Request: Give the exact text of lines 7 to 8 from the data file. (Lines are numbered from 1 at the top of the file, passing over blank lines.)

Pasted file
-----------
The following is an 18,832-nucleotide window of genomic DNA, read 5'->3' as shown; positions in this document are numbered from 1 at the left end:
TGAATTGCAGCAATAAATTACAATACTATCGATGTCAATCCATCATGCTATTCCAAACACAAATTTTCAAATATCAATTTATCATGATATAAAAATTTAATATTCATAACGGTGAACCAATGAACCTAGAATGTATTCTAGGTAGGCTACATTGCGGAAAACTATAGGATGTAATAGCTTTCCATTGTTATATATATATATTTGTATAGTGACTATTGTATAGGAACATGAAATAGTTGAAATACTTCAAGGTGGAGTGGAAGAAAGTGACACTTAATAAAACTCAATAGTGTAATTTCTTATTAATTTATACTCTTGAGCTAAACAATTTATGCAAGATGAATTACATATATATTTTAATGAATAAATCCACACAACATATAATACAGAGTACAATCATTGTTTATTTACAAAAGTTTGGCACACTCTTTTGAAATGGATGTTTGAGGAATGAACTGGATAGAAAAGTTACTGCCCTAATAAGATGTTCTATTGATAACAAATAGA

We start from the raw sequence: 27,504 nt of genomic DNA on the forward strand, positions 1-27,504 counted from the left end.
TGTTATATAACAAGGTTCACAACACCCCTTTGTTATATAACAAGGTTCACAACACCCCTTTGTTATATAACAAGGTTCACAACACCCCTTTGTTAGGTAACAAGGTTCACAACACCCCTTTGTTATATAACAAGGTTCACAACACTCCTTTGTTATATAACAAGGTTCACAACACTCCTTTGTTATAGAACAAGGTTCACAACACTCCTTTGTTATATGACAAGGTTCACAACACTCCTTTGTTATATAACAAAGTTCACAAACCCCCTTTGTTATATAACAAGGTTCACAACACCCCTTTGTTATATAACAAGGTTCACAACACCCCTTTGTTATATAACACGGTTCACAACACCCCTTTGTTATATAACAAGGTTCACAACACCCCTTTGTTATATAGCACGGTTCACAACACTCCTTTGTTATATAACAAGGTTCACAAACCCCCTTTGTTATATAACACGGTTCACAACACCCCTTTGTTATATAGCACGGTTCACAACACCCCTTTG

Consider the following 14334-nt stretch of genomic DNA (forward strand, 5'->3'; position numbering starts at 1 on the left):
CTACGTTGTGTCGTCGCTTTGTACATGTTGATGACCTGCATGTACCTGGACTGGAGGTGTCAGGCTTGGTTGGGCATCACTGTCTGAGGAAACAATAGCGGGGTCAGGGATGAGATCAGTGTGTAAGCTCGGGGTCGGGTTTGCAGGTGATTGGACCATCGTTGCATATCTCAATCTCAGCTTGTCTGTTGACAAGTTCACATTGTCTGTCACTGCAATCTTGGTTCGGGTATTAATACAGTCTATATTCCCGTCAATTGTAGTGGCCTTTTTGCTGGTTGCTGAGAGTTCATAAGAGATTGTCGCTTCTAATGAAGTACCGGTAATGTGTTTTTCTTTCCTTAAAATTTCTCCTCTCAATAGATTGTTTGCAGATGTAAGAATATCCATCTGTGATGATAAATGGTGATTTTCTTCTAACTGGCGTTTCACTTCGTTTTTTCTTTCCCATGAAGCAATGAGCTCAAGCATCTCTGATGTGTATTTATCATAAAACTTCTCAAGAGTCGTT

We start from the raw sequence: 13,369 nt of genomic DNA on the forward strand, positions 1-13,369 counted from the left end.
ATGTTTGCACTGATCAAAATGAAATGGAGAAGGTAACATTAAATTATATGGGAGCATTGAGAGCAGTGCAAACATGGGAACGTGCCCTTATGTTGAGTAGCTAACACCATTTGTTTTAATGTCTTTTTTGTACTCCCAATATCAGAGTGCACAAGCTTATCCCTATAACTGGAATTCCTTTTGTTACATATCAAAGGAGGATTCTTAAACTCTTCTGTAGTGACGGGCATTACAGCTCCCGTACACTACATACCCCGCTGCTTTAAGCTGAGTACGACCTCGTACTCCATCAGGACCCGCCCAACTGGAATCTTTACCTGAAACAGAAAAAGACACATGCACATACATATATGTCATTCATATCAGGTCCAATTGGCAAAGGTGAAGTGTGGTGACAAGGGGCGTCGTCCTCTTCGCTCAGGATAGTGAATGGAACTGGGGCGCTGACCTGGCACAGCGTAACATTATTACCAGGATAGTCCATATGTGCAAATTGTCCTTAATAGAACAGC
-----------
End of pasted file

We start from the raw sequence: 13,369 nt of genomic DNA on the forward strand, positions 1-13,369 counted from the left end.
ATGTTTGCACTGATCAAAATGAAATGGAGAAGGTAACATTAAATTATATGGGAGCATTGAGAGCAGTGCAAACATGGGAACGTGCCCTTATGTTGAGTAGCTAACACCATTTGTTTTAATGTCTTTTTTGTACTCCCAATATCAGAGTGCACAAGCTTATCCCTATAACTGGAATTCCTTTTGTTACATATCAAAGGAGGATTCTTAAACTCTTCTGTAGTGACGGGCATTACAGCTCCCGTACACTACATACCCCGCTGCTTTAAGCTGAGTACGACCTCGTACTCCATCAGGACCCGCCCAACTGGAATCTTTACCTGAAACAGAAAAAGACACATGCACATACATATATGTCATTCATATCAGGTCCAATTGGCAAAGGTGAAGTGTGGTGACAAGGGGCGTCGTCCTCTTCGCTCAGGATAGTGAATGGAACTGGGGCGCTGACCTGGCACAGCGTAACATTATTACCAGGATAGTCCATATGTGCAAATTGTCCTTAATAGAACAGC